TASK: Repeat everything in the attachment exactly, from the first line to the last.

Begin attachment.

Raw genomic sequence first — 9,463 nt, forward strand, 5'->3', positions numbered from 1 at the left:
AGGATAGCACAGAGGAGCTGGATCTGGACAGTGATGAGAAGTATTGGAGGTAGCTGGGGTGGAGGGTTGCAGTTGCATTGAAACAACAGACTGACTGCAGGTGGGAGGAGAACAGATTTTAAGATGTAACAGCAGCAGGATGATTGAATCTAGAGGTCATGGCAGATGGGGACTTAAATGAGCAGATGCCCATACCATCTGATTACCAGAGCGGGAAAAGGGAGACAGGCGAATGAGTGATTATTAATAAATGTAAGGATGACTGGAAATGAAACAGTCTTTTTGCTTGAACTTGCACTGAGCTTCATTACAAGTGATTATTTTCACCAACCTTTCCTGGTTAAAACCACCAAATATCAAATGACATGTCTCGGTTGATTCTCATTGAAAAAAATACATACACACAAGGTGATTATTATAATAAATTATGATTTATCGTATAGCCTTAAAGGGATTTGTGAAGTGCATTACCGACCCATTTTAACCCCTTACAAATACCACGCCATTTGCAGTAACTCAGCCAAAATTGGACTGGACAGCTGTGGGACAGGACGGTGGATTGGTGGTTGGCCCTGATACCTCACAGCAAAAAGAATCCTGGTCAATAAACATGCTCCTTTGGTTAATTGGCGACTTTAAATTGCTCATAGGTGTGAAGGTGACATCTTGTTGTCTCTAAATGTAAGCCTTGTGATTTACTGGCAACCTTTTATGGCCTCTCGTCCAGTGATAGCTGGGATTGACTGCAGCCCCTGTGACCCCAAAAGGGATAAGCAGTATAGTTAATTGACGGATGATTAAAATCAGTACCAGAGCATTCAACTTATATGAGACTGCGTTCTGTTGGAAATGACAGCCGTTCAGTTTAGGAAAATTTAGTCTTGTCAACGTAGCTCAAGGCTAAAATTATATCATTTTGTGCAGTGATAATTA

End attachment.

Raw genomic sequence first — 9,463 nt, forward strand, 5'->3', positions numbered from 1 at the left:
AGGATAGCACAGAGGAGCTGGATCTGGACAGTGATGAGAAGTATTGGAGGTAGCTGGGGTGGAGGGTTGCAGTTGCATTGAAACAACAGACTGACTGCAGGTGGGAGGAGAACAGATTTTAAGATGTAACAGCAGCAGGATGATTGAATCTAGAGGTCATGGCAGATGGGGACTTAAATGAGCAGATGCCCATACCATCTGATTACCAGAGCGGGAAAAGGGAGACAGGCGAATGAGTGATTATTAATAAATGTAAGGATGACTGGAAATGAAACAGTCTTTTTGCTTGAACTTGCACTGAGCTTCATTACAAGTGATTATTTTCACCAACCTTTCCTGGTTAAAACCACCAAATATCAAATGACATGTCTCGGTTGATTCTCATTGAAAAAAATACATACACACAAGGTGATTATTATAATAAATTATGATTTATCGTATAGCCTTAAAGGGATTTGTGAAGTGCATTACCGACCCATTTTAACCCCTTACAAATACCACGCCATTTGCAGTAACTCAGCCAAAATTGGACTGGACAGCTGTGGGACAGGACGGTGGATTGGTGGTTGGCCCTGATACCTCACAGCAAAAAGAATCCTGGTCAATAAACATGCTCCTTTGGTTAATTGGCGACTTTAAATTGCTCATAGGTGTGAAGGTGACATCTTGTTGTCTCTAAATGTAAGCCTTGTGATTTACTGGCAACCTTTTATGGCCTCTCGTCCAGTGATAGCTGGGATTGACTGCAGCCCCTGTGACCCCAAAAGGGATAAGCAGTATAGTTAATTGACGGATGATTAAAATCAGTACCAGAGCATTCAACTTATATGAGACTGCGTTCTGTTGGAAATGACAGCCGTTCAGTTTAGGAAAATTTAGTCTTGTCAACGTAGCTCAAGGCTAAAATTATATCATTTTGTGCAGTGATAATTA